Israeli-born writer Edeet Ravel, a finalist for the Canadian Governor General's Literary Award for Ten Thousand Lovers, tenders another understated narrative jewel with A WALL OF LIGHT (HarperCollins, August 5, 2005). With elegant concision, Ravel unravels the story of three generations in a Tel Aviv family — from the 1950s to the present — as they wrestle with matters of the heart amid the turbulent, often violent climate of their emerging nation. .
At the center of the story is Sonya Vronsky, a thirty-two-year-old mathematics professor at the university. Sonya, who lost her hearing as a girl because of a hospital mishap, and later survived a violent assault while a student in college, now lives with her protective, older half-brother, Kostya, a doctor whose activist attorney wife was murdered. Despite these family tragedies, though, Sonya and Kostya have settled into a mostly contented, ordinary life. But on the morning of the August day that unfolds in A WALL OF LIGHT, Sonya senses a series of small, unexpected events, and she is seized by the inclination to shake things up. "On this remarkable day," she tells the reader at the outset, "I kissed a student, pursued a lover, found my father, and left my brother."
Sonya's unconventional approach to the ensuing day — and to life in general — lands her in a sexual encounter with a charismatic Palestinian taxi driver, who, discovering that Sonya is deaf, and wondering whether she is perhaps a little bit crazy, makes a hasty exit. But Sonya, despite the brevity of the tryst, has quite emphatically fallen in love with the stranger, and is determined to find him. Her search takes her to East Jerusalem and the Arab neighborhood that has recently been partitioned off by the starkly alienating, monolithic wall. This journey to find Khalid underscores the perpetual Israeli-Arab rift that has defined, and defiled, her country's identity.
As Sonya's adventurous day plays out, the rest of the Vronskys' stories are revealed through letters and diary entries. Sonya's mother, Anna, came to Israel with young Kostya, after defecting from the Soviet Union. In a series of unanswered letters to the lover she left behind — Kostya's father — Anna writes of the hardships and pleasures of adjusting to life in a strange new country that was then less than a decade old. Her liberal bias, often at odds with the views of other settlers, will be passed on to Kostya and Sonya, who in their quiet way will seek a sensible alternative to the nationalist policies that shape so many of the country’s policies.
Kostya's son, Noah, offers the third perspective through twelve years of diary entries that begin in 1980. Noah, who struggles with his sexual identity, is nonetheless secure in his familial devotion and his adherence to their nonviolent beliefs. He is more of a realist than his artistic grandmother, idealistic father, and eccentric aunt, and even when his militant mother is killed, Noah remains grounded. When he leaves Israel to study in Berlin, though, he will experience a strange blend of nostalgia and exasperation towards the provincial, combative land he has left behind.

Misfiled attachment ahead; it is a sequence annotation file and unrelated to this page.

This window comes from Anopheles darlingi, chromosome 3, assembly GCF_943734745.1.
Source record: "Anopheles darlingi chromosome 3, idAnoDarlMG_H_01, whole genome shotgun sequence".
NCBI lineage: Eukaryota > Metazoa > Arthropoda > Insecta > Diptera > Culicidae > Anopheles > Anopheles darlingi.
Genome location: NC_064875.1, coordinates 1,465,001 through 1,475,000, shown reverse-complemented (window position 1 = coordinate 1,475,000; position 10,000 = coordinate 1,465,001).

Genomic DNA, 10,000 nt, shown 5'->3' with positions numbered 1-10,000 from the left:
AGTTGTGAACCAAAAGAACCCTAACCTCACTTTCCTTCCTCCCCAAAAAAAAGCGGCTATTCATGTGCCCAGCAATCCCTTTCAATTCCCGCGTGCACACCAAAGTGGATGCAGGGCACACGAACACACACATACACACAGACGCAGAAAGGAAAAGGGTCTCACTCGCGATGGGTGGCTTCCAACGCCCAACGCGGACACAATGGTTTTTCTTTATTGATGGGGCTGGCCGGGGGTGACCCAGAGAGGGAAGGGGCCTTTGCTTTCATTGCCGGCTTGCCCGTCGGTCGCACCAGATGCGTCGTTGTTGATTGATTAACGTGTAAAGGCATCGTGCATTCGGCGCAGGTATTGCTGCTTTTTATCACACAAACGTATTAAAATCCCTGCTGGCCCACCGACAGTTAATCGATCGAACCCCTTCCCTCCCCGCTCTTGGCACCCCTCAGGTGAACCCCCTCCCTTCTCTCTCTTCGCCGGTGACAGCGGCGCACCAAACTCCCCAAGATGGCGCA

The lives of the Vronsky's provide a prism through which Ravel refracts aspects of everyday life in Israel. Grounded in reality, yet driven by a fanciful sense of the power of chance, A WALL OF LIGHT is a poignant, compelling novel with intriguing allegorical undercurrents from a gifted, insightful writer with a keen wit and lyrical eye.
"synopsis" may belong to another edition of this title.
An epiphanic day in the life of a deaf Tel Aviv University math professor, Sonya Vronsky, holds center court, while Sonya's mother and cousin also offer journal entries containing some family history. The mother, Anna, a new refugee to Israel, writes to her lover back in Russia during the late 1950s, while her cousin, Noah, in his youthful diary reveals the milieu he and Sonya grew up in during the 1980s. First, though, Sonya, at 33, has been living with her attentive older brother, Kostya, in a gorgeous house in Tel Aviv he purchased out of guilt for the defining catastrophes of Sonya's life: her deafness, caused by an overdose of medicine given when she had a kidney infection at age 12; and a vicious rape she survived as a young student when twin drugged-out teenagers broke into her deserted university classroom. Sonya, as she reveals in her breezy journals, is a remarkably resilient character devoid of self-pity or sense of entitlement; she is determined to live her life her own way—that is, lose her virginity properly and take a lover. Goaded by a flirtation with one of her students, she proceeds to seduce the Arab taxi driver who brings her home, and afterward she convinces her brother and friends to help her find him again. In her journal, Anna, newly escaped from the Soviet Union and living with young son Kostya, records her involvement with an amateur theater production; Anna will learn of her lover's death, precipitating her dark journey into alcoholism. Noah, in turn, will venture into adolescent flirtations and the trial of serving in the Israeli army.
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